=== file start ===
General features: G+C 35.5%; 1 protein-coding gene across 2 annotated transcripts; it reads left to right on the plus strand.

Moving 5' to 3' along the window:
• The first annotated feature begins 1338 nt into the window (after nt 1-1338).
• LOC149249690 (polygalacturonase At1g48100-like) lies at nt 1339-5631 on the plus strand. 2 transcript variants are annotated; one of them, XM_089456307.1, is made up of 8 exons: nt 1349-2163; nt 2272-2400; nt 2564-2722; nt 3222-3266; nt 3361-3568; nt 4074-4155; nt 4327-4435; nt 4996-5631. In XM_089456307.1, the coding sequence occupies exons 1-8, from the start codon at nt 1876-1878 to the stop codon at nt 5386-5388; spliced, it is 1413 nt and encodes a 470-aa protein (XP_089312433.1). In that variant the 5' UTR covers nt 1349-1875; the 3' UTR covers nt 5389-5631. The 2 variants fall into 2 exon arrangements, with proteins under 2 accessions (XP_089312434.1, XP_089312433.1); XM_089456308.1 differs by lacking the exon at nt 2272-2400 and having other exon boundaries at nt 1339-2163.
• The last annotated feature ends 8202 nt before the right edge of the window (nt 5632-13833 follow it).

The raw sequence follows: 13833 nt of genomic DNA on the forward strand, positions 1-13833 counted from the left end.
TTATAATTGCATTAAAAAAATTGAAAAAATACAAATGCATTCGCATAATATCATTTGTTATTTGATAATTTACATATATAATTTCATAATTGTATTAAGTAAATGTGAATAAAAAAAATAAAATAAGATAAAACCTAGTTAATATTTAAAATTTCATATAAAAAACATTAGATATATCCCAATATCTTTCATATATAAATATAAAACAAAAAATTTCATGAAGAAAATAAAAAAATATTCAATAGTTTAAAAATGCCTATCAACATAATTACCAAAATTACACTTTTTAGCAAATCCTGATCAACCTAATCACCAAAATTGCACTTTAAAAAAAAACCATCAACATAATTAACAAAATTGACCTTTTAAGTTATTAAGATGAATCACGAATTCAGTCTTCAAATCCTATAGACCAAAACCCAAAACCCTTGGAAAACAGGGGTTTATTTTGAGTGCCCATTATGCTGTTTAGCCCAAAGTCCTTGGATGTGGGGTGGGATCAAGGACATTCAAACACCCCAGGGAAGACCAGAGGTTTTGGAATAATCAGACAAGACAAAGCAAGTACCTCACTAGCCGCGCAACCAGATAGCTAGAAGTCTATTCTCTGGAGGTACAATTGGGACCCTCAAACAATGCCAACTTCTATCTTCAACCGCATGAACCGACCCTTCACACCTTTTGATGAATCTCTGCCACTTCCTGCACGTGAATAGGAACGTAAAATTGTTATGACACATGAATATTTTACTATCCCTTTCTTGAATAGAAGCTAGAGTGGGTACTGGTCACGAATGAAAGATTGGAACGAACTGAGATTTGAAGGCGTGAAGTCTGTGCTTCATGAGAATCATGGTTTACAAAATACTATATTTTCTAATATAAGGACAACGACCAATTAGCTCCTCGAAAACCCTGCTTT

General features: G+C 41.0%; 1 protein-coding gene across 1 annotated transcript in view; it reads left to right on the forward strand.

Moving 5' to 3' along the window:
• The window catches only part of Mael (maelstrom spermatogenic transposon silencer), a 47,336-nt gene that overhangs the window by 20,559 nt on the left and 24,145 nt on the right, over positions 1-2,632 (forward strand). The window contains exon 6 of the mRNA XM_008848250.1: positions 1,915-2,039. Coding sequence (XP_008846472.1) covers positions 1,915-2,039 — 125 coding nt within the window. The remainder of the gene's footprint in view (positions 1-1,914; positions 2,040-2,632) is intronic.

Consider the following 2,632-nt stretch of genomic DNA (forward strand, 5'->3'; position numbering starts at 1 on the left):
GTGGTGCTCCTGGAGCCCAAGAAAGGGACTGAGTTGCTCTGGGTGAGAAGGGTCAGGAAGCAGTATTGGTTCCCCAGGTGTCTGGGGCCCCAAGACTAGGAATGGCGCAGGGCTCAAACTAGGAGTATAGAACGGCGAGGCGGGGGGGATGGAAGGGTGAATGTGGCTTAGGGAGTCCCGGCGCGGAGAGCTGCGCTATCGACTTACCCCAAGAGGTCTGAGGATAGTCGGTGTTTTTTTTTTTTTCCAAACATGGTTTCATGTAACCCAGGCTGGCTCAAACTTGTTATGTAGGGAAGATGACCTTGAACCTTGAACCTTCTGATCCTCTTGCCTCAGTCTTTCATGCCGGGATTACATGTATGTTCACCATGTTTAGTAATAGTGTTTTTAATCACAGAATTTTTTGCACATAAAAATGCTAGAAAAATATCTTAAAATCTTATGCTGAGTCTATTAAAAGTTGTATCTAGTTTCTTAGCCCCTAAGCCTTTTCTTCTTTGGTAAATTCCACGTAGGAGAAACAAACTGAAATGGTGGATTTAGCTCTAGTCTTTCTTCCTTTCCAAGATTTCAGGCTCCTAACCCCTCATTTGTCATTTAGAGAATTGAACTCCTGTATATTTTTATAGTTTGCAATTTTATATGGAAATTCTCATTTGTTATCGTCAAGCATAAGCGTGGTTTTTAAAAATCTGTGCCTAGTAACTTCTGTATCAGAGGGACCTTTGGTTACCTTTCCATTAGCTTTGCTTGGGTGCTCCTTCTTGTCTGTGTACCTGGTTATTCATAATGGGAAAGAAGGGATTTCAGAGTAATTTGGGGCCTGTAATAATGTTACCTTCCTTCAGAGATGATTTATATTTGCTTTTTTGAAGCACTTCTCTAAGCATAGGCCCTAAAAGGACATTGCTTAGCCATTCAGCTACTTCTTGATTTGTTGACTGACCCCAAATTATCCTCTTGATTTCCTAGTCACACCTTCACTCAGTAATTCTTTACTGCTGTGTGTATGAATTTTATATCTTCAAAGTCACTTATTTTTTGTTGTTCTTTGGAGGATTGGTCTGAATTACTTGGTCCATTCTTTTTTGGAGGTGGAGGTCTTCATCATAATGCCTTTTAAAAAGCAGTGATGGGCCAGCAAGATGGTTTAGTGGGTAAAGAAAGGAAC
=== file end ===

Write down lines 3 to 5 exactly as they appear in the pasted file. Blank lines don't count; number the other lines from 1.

• The first annotated feature begins 1338 nt into the window (after nt 1-1338).
• LOC149249690 (polygalacturonase At1g48100-like) lies at nt 1339-5631 on the plus strand. 2 transcript variants are annotated; one of them, XM_089456307.1, is made up of 8 exons: nt 1349-2163; nt 2272-2400; nt 2564-2722; nt 3222-3266; nt 3361-3568; nt 4074-4155; nt 4327-4435; nt 4996-5631. In XM_089456307.1, the coding sequence occupies exons 1-8, from the start codon at nt 1876-1878 to the stop codon at nt 5386-5388; spliced, it is 1413 nt and encodes a 470-aa protein (XP_089312433.1). In that variant the 5' UTR covers nt 1349-1875; the 3' UTR covers nt 5389-5631. The 2 variants fall into 2 exon arrangements, with proteins under 2 accessions (XP_089312434.1, XP_089312433.1); XM_089456308.1 differs by lacking the exon at nt 2272-2400 and having other exon boundaries at nt 1339-2163.
• The last annotated feature ends 8202 nt before the right edge of the window (nt 5632-13833 follow it).